Bodies Bodies Bodies is a fun fun fun version of Clue for the TikTok era

Even if it devolves into some contemporary social media cliches, Bodies Bodies Bodies will slay audiences with its highly topical blend of horror and comedy. Eliza Janssen likes, subscribes, and comments below.

Here in Australia we call it “banter”: the kind of belittling, too-personal joking around that happens a few drinks deep, where if you can’t handle a jab (emotional or physical) you’re just being a buzzkill. Annoying Gen Z characters are both buzzed and killers, in Halina Reijn’s English-language debut, set in an ostentatious suburban manor during a debauched “hurricane party”.

Bodies Bodies Bodies is the name of tonight’s game, a murder-in-the-dark or Werewolf-style social romp in which frenemies must race around with flashlights and figure out who has been arbitrarily chosen as the murderer. But as a real body count piles up and the mansion’s power and phone reception die off too, is the gameplay really arbitrary—just a bit of banter? Or is it the outward expression of countless petty personal grudges?

With that worrying question fuelling its mild scares and spiky relationship drama, Bodies Bodies Bodies begins to resemble Tucker and Dale Vs. Evil, another stereotype-ridden horror-comedy that Luke Buckmaster rewatched and praised here. This time around, those foolish screaming college kids are the victims and villains in one all over again, each bearing a certain amount of problematic strikes that could mark them as the killer player taking a Dionysian drinking game way too far.

Main couple Bee (Maria Bakalova, endearingly wide-eyed again) and Sophie (Amandla Stenberg) begin the film in a moment of sensual, phone-free bliss: enjoying each other’s bodies (bodies bodies) before their perceived past and present transgressions ruin everything in the larger social group. When Bee doesn’t say “I love you” back to Sophie, we’re already nervous from the jump that their romance won’t survive the coming storm, and they indeed end up wrestling in the mud, trying to grab a gun and Sophie’s phone with equal desperation.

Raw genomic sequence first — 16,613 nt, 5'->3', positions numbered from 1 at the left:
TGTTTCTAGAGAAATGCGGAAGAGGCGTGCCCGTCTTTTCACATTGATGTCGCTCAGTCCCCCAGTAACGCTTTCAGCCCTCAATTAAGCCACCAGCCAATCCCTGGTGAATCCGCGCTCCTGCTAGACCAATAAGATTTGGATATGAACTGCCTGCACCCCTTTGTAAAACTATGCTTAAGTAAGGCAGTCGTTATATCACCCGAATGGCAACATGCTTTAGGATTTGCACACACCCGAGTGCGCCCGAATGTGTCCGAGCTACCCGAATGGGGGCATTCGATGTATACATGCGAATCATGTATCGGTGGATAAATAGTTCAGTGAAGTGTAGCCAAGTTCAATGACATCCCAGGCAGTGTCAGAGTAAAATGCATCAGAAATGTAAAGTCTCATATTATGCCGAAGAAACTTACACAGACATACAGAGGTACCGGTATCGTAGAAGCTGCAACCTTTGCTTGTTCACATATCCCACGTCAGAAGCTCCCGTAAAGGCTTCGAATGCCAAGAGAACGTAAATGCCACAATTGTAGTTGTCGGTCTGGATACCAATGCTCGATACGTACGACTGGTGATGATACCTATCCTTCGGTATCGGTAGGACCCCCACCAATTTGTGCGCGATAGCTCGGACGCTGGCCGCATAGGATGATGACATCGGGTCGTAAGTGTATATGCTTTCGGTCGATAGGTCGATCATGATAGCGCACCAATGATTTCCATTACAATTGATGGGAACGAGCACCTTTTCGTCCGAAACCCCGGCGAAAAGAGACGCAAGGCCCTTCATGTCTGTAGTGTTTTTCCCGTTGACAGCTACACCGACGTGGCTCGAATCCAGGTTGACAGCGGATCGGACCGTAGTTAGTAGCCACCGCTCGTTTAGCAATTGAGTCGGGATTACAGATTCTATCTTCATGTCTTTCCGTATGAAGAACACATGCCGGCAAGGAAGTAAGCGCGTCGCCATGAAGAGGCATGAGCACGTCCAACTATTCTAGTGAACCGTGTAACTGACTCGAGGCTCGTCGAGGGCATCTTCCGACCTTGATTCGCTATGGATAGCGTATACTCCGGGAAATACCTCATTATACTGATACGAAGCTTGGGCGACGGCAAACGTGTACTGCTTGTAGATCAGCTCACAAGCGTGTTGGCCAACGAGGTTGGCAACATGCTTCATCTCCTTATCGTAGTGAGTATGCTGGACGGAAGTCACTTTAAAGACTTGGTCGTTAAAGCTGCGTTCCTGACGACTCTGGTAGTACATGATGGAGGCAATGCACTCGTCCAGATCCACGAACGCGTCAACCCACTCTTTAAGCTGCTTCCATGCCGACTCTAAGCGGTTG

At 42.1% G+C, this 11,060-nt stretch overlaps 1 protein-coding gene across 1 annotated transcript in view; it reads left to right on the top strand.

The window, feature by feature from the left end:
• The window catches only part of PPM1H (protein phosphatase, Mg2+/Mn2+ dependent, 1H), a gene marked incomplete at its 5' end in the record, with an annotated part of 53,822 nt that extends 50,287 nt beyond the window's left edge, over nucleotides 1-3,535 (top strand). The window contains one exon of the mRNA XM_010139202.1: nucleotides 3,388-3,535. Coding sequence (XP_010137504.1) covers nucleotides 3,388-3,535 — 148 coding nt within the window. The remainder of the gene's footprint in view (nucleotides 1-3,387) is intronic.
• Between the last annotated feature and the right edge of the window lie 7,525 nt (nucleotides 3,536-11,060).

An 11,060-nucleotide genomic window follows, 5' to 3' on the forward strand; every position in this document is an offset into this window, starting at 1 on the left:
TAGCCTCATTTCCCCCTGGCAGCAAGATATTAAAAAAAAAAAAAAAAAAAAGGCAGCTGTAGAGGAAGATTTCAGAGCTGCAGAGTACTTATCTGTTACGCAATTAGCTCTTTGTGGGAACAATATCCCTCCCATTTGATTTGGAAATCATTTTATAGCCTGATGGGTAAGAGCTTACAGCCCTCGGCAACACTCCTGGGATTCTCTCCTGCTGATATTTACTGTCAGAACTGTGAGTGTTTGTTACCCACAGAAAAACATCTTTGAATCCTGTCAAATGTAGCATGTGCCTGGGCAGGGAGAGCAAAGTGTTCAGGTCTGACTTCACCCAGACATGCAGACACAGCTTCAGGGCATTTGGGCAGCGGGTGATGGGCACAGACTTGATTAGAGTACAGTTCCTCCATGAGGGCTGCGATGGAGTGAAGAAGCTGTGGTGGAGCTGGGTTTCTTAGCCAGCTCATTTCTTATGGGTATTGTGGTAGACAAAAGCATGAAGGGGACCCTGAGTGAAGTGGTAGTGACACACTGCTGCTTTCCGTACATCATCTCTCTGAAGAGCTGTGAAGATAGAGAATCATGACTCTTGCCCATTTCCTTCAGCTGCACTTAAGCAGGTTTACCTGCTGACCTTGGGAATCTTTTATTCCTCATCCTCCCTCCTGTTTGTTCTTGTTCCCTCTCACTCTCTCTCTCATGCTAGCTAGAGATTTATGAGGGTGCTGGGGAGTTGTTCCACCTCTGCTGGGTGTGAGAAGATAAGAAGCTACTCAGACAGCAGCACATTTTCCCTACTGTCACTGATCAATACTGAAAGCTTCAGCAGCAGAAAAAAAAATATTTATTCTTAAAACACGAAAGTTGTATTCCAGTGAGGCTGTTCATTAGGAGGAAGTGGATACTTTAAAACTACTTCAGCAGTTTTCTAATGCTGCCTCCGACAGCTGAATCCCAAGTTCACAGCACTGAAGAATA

Pete Davidson (tats mostly covered up, destined to die early on because of his current celeb status) is the rich, jealous host who’s too cowardly to break up with the girlfriend (Chase Sui Wonders) he resents. Myha’la Herrold (from TV’s Industry) is the group’s resident psycho (although another character quickly calls out that term as ableist), holding newcomer Bee’s gaze a little too long. MVP and Shiva Baby scene-stealer Rachel Sennott is a clueless wannabe ally, and her much-older Tinder BF Lee Pace is “a vet”, making the younger kids nervous of his hidden capacity for violence or PTSD.

Since this is a house of superficial, moneyed-up NYU Caroline Calloway-alikes, any marker of privilege or relevant TikTok pseudo-psychology buzzword weighs heavily (“he’s a libra moon, that says a lot!”). It adds a fun, contemporary relevance to the And Then There Were None story structure, but it can also feel contrived, and will date the film horribly.

By act three, when the survivors are verbally tearing down each other’s podcasts and upper-middle class parents, punctuated by a stereotypical snowflake defence that “feelings are facts”, you get the sense that the script was written by someone born in, ugh, the 20th century (a crusty old senior, basically). It’s not quite as tuned in to the status-obsessed world of the characters as their uniformly wicked, funny young performers are.

In fact the film was originally written by in-demand Cat Person writer Kristen Roupenian, with teen drama playwright Sarah DeLappe eventually receiving sole screenwriting credit. That short story’s disarming satire is done less cleverly here, with both horror and comedy feeling disjointed at times: trendy rather than boldly original. Films on either side of that genre blend, like Scream and Clue, manage to keep us on our toes with clear plotting and motivations, even if we’re really only here to be spooked or entertained.

The gang’s problem-solving and suspicions slacken in the film’s middle act, after a deliciously sanguine scene in a red-lit basketball court: the pretence of a nasty game gone wrong is sadly lost, giving a feeling of those aimless Scooby Doo hallway chase scenes for a while.

Luckily, a Tucker and Dale-esque final twist brings all the mirth and murder home, once and for all disproving Sophie’s disclaimer that her friends “aren’t as nihilistic as they appear on the internet”. If you’re down with the topical vernacular and Charli XCX opening track of Bodies Bodies Bodies, you’ll have a grand old time, despite some sluggish or unimaginative moments. Or you’ll be that bit more willing to play the buzzkill if your mates ever suggest slapping each other violently in the face before downing shots.